Avocado trees have shallow, fibrous roots that are good at holding topsoil in place. They’re also fast-growing, and can yield fruit in a few years.
When members of GLOBAL G.L.O.W., working with the Rift Valley Reading Association in Kenya’s Great Rift Valley, were thinking of ways to support students, the soil-anchoring and fruit-bearing qualities of avocado trees seemed promising because the region has been affected by landslides, dust storms, and desertification as a result of widespread environmental degradation and the worsening climate crisis.
“The soil has been destroyed,” Margaret Muthiga, partnership coordinator and president for Rift Valley Reading Association, told Global Citizen. “There are so many animals grazing in our fields, they have destroyed the trees, destroyed the river valleys.
“Most Kenyans are also over-planting maize, without considering the nutrients of the soil, so when the rains come, the soil is carried away,” she added. “Now it is really dry. There is hunger everywhere. For two years, we have not experienced enough rainfall.”
Many of the more than 5,000 seedlings that have been planted at 13 participating schools since 2016 are now bearing fruit. Around 200 students have been directly involved in the program, learning how to plant, care for, and harvest the trees, while gaining valuable insights into the fields of restoration and community organizing. The avocado tree’s roots are nourishing the soil, shielding schools from air pollution and natural disasters. When the fruits ripen, they nourish students eager to learn.
“The trees give us shade,” one student named Rose in the Ol Joro Orok village said during a group Zoom call. “They are a source of food in the community, they are helping the growth of the community. We can plant these trees and they benefit us in terms of our economy, and our health. Eating a piece of avocado each week improves your life, your immunity system, and reduces your chance of heart problems.”
School lunches have become both cheaper and healthier, according to GLOBAL G.L.O.W. That’s important because many families whose children benefit from the program struggle with poverty, which makes food extra expensive. In fact, it’s hard to overstate the benefits of school meals, and the harm caused by their absence.
Hungry students struggle to pay attention and retain information; over time, this inability to focus snowballs into deteriorating educational outcomes. Girls, already more prone to being pulled from the classroom for work, forced marriage, or other social reasons, become even more vulnerable to miss school when they’re hungry. But simple interventions like lunches supplied by school gardens and local farmers can provide families with an incentive to keep girls in school, while also improving overall student well-being.
Both COVID-19 and the worsening climate crisis have hurt school meal programs around the world.
School closures related to the pandemic caused more than 370 million students to miss out on daily meals, according to the World Food Programme. At the same time, the climate crisis has squeezed local food systems, especially in developing countries that may lack the resources to effectively adapt.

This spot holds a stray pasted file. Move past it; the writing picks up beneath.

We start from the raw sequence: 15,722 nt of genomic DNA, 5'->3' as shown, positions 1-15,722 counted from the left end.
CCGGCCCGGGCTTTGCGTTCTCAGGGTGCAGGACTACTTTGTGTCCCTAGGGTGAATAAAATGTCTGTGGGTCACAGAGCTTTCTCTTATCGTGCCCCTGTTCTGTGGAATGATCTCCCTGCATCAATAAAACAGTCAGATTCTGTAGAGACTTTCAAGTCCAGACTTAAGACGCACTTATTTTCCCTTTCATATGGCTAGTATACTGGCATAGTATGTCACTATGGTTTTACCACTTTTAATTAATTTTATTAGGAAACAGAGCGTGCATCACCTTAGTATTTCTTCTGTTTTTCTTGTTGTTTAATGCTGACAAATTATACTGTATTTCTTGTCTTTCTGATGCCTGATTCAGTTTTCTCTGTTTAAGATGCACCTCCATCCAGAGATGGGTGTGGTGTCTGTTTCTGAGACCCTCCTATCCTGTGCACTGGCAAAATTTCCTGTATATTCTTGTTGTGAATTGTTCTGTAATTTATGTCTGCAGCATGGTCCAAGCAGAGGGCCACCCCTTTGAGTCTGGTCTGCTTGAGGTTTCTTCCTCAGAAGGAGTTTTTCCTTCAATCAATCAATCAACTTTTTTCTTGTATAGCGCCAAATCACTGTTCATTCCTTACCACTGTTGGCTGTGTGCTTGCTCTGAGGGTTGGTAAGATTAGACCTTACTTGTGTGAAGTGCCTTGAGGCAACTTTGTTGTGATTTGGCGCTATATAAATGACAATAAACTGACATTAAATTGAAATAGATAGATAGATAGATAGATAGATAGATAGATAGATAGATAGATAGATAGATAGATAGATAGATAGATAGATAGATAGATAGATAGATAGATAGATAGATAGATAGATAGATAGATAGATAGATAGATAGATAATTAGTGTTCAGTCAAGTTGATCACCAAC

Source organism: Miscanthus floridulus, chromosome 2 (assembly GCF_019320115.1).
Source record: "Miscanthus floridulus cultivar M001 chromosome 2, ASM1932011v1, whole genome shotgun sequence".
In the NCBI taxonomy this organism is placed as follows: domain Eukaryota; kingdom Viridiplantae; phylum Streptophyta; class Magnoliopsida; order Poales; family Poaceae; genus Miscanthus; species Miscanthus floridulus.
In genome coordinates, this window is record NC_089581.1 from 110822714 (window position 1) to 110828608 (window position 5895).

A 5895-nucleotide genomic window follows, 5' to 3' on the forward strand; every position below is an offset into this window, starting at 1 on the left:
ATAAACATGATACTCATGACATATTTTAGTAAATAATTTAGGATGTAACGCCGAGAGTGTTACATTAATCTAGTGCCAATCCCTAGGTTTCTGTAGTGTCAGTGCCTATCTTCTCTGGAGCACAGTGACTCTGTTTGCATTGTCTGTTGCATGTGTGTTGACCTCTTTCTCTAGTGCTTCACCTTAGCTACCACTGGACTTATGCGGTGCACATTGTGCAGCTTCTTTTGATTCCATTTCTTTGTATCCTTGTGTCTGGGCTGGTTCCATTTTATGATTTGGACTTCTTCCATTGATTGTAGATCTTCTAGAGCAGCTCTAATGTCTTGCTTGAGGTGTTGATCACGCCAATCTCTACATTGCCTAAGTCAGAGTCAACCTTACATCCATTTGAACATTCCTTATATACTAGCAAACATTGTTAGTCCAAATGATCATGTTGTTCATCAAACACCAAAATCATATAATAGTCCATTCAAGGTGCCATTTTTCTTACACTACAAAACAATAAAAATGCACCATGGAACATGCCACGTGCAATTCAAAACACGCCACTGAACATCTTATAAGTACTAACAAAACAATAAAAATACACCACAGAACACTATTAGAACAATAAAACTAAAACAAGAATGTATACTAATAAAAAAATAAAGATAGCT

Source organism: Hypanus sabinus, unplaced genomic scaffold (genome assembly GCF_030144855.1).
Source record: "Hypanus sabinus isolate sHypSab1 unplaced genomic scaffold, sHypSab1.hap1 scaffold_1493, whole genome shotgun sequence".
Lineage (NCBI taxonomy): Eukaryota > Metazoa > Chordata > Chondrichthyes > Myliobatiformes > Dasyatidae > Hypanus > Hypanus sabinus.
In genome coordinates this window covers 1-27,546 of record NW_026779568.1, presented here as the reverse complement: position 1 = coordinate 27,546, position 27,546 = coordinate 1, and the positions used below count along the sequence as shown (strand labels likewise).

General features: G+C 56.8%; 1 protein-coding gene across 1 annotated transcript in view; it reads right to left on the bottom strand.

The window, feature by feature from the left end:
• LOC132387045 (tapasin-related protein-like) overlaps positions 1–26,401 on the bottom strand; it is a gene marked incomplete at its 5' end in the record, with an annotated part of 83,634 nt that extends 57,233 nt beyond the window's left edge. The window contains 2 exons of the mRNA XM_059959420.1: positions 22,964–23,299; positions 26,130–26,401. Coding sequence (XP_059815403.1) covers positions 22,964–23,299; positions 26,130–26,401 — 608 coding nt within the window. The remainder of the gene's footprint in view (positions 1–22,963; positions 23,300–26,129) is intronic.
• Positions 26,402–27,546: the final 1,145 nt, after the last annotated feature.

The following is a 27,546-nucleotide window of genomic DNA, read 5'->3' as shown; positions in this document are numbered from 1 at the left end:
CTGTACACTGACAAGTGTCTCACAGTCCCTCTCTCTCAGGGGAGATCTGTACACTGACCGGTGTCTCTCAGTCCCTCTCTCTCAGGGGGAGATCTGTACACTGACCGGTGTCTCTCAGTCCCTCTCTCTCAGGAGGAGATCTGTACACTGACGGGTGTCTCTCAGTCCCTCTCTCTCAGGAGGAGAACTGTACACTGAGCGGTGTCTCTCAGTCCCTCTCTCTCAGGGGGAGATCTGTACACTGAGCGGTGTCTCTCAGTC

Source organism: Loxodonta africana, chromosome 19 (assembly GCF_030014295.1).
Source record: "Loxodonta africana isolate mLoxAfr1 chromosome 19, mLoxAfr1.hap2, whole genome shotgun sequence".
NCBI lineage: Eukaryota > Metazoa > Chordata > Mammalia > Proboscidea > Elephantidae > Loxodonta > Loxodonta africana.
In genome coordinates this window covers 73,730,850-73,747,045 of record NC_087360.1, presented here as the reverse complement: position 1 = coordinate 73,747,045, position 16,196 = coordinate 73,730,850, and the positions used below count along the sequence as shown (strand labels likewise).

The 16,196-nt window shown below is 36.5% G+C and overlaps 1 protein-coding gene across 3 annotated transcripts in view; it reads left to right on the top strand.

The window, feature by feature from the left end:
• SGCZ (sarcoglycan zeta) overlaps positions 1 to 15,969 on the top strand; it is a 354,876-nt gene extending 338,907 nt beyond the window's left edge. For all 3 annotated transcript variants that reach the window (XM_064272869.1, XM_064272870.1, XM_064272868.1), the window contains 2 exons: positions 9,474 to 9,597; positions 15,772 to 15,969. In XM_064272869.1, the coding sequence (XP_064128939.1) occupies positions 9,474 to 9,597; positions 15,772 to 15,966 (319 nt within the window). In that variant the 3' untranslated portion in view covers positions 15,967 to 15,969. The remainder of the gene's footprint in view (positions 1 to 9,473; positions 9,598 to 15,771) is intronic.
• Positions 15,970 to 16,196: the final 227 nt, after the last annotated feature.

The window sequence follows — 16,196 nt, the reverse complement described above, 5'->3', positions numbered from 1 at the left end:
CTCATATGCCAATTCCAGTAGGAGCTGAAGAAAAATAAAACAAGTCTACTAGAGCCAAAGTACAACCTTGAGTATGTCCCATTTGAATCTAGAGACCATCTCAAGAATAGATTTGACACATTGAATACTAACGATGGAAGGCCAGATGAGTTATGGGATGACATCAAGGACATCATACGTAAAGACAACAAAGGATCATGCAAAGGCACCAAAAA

“Africa, as a region that is already heating up twice as fast as the rest of the globe, faces a more dire prognosis,” Richard Munang, the Africa regional climate change coordinator at the UN Environment Programme, told Prevention Web earlier this year.
“This state of emergency has also been a glaring anomaly for the region for quite some time now,” he said. “From a 20% decline in precipitation to a 20% increase in storm intensity, to an 8% increase in arid and semi-arid lands, and an up to 50% drop in rain-fed agriculture potential, the writing of the climate emergency has been clear and consistent.”
Smallholder farmers in Kenya have been devastated by these shifts, often having to sell livestock and other resources to get by. Market pressure to produce maize has worsened matters, depleting the health of the soil and making farmers more susceptible to changing weather patterns.
GLOBAL G.L.O.W.'s turn to avocado trees is part of a broader shift toward diversifying crops as a form of risk management that helps to boost income, promote environmental health, and provide a broader array of nutrients for communities.
Their project also focuses on empowering young girls, ensuring that they can develop leadership skills by managing avocado plots and learning about climate action. And there’s even an opportunity to make money. Excess avocados can be sold at local markets and families are encouraged to plant their own seedlings at home to boost household income.
“We got into the avocado project to give an opportunity to the children in our schools to connect to the issue of environmental conservation,” Muthiga said. “They also appreciate that you can actually do this as a living. You can sell the seedlings and create employment for other people in the community.
“We thought that if we had a project like this, this is something that children could connect to, do at home, do at school, and be able to do without supervision,” she added. “It’s easy to learn, execute, and share. It’s a project that we hope will be carried out.”
During the Zoom call, students and mentors gathered around to share the importance of environmental conservation. It was clear that the avocado trees had become an important community pillar, and Muthiga saw the project as an example for communities worldwide who want to build a sustainable future.
“We are lacking water,” Muthiga said. “Everywhere, people are fighting because of water. Along the poles, we are hearing that the snow is melting. It’s high time that people think twice. We should be bringing the trees together. We should bring the trees home. Every time we are eating we should think: plant trees.”